Hydrogen Explosions in Nuclear Reactors and a Passive Way to Prevent Them
The explosions that happened recently at the Daiichi nuclear plant were hydrogen explosions. As president of a hydrogen products company, I thought it worthwhile to write an essay on where the hydrogen comes from, and on a retrofit product weÕve been selling for the last ten plus years for passive nuclear safety in this regard.
The Daiichi reactors, like most nuclear reactors, are made of metal and cooled by water. This reactor is mostly zirconium alloy; many other reactors are made of stainless steel. This plant was cooled by light water, H2O; many others, particularly in Canada, are cooled by heavy water, D2O. Whatever the metal, and whatever type of water is used to cool it, all metals of nuclear construction corrode in water at some rate – usually slow -- in the presence of intense radiation and hot water or steam. This corrosion results in the formation of a metal oxide, usually adherent, and hydrogen gas that enters the liquid or steam coolant. Corrosion is worse during a nuclear accident where cooling power is diminished and temperatures are higher, but hydrogen-producing corrosion is a normal part of all reactors, occurring even when the reactors are shut down.
For most reactors, most of the time, this hydrogen generation is merely a nuisance. The hydrogen contributes to hydrogen embrittlement and swelling of the nuclear materials – shortening the reactor life over time. It also induces excess pressure in the steam line equal to the partial pressure of the hydrogen. In boiling water reactors, the presence of hydrogen interferes with heat transfer process from the steam and thus must be vented. This is a normal part of normal operation, relieved by venting a small amount of steam hydrogen-steam mix from a cooler part of the line. The ideal is to capture this steam before it reaches the environment, but for a light water reactor, this steam is only mildly radioactive, and most plant licenses allow a small amount of steam venting directly to the environment without further cleanup. Occasional, small explosions are not uncommon since the steam contains a significant content of hydrogen, especially when vented at temperatures, below the condensation point of water, but above the flash-point of hydrogen.
The explosions that removed the roofs of Daiichi reactors 1, 2, and 3 are larger scale versions of these, normal explosions. The fuel and water heated up beyond their normal limits when the cooling pumps shut down; corrosion sped up beyond its normal limits because of the high temperatures; the hydrogen output increased beyond its normal limits because of the increased corrosion. And, when released, this larger amount of hydrogen exploded with a lot more force than is normally seen. At Daiichi reactor 4 there has not been an explosion, but instead two hydrogen fires. It is likely that low-pressure, corrosion-hydrogen is whatÕs burning.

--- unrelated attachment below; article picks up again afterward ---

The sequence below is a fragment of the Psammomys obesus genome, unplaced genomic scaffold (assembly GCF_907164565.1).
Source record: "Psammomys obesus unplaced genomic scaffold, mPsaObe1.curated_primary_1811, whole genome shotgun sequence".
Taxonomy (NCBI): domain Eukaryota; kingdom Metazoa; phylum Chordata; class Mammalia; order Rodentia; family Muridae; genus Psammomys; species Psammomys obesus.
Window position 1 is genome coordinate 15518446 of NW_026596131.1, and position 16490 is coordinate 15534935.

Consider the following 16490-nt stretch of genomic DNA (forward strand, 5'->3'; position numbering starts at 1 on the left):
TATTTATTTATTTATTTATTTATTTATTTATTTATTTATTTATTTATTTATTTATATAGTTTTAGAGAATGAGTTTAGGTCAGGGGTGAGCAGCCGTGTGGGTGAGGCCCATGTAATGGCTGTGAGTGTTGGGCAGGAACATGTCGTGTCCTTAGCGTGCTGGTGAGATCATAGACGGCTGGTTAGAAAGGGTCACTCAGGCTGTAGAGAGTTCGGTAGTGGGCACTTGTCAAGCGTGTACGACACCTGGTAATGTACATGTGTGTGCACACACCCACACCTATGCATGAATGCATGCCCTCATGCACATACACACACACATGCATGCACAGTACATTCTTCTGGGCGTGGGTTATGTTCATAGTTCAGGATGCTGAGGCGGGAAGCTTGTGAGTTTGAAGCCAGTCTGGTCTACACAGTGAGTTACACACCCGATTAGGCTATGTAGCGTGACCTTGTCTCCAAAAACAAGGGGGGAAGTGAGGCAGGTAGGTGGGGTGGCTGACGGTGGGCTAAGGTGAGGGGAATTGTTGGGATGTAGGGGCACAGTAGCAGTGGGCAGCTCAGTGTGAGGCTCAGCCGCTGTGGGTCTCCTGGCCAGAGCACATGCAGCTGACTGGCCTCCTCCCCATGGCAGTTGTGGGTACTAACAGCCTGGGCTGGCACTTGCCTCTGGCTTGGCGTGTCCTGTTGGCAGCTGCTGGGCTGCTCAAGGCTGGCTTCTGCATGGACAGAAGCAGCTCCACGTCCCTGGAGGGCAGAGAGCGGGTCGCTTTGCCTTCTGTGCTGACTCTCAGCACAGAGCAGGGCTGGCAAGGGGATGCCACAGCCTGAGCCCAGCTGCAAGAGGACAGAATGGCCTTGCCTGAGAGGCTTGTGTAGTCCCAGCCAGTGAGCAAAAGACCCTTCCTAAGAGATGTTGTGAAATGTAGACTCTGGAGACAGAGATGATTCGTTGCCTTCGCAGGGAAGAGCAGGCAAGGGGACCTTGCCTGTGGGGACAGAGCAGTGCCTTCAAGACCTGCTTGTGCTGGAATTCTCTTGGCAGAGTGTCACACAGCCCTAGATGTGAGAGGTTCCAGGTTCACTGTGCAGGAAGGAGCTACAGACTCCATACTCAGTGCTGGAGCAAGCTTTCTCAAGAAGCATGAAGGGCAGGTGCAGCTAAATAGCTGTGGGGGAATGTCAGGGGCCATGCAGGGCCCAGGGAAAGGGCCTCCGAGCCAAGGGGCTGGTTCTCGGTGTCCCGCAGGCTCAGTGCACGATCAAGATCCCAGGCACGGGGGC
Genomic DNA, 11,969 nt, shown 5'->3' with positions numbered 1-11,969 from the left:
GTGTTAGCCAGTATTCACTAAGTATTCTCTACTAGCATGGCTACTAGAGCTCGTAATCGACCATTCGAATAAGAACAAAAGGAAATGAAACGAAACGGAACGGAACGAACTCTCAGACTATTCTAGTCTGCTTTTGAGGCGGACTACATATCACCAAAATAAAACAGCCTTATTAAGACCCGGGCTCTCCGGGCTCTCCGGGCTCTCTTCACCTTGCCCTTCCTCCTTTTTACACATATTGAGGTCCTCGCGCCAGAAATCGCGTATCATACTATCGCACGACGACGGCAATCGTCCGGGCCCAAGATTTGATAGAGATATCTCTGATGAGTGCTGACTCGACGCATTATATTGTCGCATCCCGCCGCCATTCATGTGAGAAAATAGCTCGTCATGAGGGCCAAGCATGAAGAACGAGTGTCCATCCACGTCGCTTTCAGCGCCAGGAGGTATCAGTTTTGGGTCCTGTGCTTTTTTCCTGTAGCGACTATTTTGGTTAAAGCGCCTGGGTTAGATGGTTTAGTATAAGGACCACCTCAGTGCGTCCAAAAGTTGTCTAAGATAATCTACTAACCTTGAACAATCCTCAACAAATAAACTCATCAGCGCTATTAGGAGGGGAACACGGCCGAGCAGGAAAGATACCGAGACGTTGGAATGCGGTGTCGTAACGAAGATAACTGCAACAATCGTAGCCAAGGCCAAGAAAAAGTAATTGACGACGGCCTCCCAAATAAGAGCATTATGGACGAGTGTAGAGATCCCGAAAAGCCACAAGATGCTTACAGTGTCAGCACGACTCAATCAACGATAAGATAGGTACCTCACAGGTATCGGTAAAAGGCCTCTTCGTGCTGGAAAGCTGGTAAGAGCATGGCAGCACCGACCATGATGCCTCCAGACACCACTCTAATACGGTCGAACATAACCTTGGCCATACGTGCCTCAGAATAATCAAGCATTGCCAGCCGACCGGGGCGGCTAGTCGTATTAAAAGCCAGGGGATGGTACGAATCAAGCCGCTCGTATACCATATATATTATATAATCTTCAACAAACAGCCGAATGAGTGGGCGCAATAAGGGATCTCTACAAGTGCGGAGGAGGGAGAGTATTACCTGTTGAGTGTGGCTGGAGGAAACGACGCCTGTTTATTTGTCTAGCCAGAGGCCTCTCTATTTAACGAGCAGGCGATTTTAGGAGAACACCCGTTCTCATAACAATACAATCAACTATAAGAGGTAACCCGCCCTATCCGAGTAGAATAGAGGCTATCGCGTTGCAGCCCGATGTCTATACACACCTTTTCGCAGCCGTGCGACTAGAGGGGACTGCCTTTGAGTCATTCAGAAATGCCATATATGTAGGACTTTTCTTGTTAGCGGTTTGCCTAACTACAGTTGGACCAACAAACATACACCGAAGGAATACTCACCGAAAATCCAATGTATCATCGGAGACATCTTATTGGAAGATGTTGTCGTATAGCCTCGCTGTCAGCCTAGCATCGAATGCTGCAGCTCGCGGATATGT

In a sense, these hydrogen release processes are very good for reactor safety. As with the lancing of a boil, the release of these hydrogen-streams reduces the high pressure that could otherwise destroy the reactor vessel. Also, this hydrogen removal improves the heat transfer properties of the steam inside the reactor, lending a greater degree of passive cooling. Still, there are less explosive ways to remove the hydrogen and reduce the pressure inside the reactor vessel. One of these is a high-pressure membrane that our company has been making for the last ten years or so.
We hold a patent on a high-pressure low-temperature, hydrogen extraction membrane thatÕs found some use in nuclear reactors to extract hydrogen from steam at pressures up to 1500 psi, and temperatures down to room temperature. These have been tested in a variety of nuclear reactor simulation tests and have been found to extract hydrogen well from the steam inside the reactor, both during normal operation, about 250 C, and for the conditions expected during mild to severe upsets. Hydrogen in the steam diffuses through the membrane material at a controlled rate and (during normal operation) oxidizes to water on the Pd-coated downstream side of the membrane. Since no steam leaves with the hydrogen the radioactive release rate is diminished, and since the hydrogen removal is continuous and small, there is never an explosion.
During a loss of cooling power accident, as happened in Japan, the rate of hydrogen removal through the membrane would increase, and it would be possible to have a hydrogen fire at the exit of the membrane. While such fires are never welcome, they are less damaging than an explosion would be. Removal of the hydrogen decreases the pressure in the nuclear reactor vessel and increases the passive cooling capabilities of the reactor vessel. This is because the heat transfer capabilities of a hydrogen mix is vastly less than the heat transfer capabilities of the same amount of condensing steam. Condensing steam transfers heat through a passive mechanism thatÕs sometimes called heat piping, where the energy of the heat actually the flow of heat transfer fluid (steam). When hydrogen is present, it blocks the steam flow to the cooler parts of the reactor vessel, decreasing the rate of passive heat removal; the steam in the reactor ends up hotter than it would be otherwise.
Membranes of this sort are sold in the specialty section of our catalog.